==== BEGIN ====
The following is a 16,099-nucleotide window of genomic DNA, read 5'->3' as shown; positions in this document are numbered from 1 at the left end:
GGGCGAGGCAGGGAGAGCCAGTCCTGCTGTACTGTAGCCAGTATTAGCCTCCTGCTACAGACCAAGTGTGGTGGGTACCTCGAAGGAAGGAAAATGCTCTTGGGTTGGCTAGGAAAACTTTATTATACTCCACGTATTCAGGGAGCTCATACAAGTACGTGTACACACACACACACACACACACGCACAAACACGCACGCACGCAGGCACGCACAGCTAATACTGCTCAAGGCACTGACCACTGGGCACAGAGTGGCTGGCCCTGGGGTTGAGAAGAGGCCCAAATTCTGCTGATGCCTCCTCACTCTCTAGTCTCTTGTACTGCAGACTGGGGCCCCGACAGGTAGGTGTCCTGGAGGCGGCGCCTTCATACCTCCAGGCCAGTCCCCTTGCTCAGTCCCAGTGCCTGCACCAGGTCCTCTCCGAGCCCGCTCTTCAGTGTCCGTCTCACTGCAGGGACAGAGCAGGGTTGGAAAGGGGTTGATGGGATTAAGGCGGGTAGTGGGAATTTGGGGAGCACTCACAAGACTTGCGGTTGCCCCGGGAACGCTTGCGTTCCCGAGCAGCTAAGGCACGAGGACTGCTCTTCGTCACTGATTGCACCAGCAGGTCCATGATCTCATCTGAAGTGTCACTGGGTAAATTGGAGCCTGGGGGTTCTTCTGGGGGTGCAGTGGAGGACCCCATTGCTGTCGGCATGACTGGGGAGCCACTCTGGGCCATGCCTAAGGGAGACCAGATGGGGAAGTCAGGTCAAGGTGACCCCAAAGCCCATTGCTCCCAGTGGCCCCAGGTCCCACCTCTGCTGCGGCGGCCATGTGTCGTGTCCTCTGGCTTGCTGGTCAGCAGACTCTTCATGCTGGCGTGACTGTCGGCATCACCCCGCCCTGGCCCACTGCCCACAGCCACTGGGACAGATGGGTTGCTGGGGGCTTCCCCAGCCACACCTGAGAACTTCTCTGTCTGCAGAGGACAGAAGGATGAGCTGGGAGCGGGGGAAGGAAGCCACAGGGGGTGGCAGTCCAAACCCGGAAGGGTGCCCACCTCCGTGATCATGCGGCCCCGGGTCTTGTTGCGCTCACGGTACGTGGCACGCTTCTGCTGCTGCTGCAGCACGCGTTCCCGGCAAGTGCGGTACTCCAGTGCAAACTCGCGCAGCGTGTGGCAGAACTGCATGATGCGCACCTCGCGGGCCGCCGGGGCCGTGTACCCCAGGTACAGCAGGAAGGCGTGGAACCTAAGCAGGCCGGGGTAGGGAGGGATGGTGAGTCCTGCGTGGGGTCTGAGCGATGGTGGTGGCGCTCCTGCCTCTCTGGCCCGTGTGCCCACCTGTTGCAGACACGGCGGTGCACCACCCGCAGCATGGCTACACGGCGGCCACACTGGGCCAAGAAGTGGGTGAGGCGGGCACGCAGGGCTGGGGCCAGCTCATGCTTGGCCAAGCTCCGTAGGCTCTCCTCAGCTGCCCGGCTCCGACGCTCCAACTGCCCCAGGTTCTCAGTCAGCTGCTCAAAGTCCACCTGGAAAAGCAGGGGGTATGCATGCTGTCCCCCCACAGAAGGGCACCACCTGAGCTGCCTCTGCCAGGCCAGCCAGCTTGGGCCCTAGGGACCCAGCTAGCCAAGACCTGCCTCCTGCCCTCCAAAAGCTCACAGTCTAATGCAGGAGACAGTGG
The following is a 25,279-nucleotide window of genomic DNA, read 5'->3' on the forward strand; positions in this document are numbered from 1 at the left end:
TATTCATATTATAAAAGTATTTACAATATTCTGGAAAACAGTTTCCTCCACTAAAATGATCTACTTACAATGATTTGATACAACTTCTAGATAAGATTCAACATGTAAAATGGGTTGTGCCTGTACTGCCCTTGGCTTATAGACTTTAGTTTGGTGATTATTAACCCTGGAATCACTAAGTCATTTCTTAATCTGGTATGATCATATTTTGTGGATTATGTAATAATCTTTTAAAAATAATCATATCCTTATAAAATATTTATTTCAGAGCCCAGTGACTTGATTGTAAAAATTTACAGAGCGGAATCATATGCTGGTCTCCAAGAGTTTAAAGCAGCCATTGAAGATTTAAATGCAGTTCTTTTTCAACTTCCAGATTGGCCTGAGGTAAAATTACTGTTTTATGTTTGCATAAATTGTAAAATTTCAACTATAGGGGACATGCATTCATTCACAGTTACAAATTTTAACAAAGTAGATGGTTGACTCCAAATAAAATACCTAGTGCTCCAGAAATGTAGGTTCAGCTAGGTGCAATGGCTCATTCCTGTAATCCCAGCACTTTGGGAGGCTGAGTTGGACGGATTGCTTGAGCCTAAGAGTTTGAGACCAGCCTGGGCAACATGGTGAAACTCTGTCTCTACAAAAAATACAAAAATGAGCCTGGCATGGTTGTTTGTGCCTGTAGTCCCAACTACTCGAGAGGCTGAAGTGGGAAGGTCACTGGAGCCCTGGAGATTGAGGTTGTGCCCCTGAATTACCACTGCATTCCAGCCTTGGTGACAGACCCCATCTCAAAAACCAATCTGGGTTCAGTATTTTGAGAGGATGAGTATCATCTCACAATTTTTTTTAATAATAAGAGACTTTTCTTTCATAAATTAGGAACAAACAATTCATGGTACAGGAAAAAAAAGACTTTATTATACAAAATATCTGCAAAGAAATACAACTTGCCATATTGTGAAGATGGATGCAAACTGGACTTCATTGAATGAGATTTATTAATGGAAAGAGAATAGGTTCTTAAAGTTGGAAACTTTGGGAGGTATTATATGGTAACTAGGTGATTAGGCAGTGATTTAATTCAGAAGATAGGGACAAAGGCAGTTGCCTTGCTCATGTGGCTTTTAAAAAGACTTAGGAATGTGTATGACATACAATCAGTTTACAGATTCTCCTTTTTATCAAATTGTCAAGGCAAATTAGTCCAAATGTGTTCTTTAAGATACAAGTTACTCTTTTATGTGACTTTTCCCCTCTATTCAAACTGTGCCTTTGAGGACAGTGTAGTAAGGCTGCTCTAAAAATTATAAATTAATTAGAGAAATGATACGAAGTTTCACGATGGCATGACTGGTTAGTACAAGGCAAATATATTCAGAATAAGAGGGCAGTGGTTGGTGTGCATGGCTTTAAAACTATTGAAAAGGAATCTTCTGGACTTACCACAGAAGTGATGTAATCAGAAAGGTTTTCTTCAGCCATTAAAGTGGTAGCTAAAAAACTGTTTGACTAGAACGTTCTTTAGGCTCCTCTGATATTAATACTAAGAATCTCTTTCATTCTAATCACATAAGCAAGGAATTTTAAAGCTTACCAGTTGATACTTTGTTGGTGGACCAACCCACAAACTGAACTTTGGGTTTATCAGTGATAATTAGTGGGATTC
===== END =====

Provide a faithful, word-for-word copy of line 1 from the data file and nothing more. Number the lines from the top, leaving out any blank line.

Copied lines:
The following is a 16,099-nucleotide window of genomic DNA, read 5'->3' as shown; positions in this document are numbered from 1 at the left end: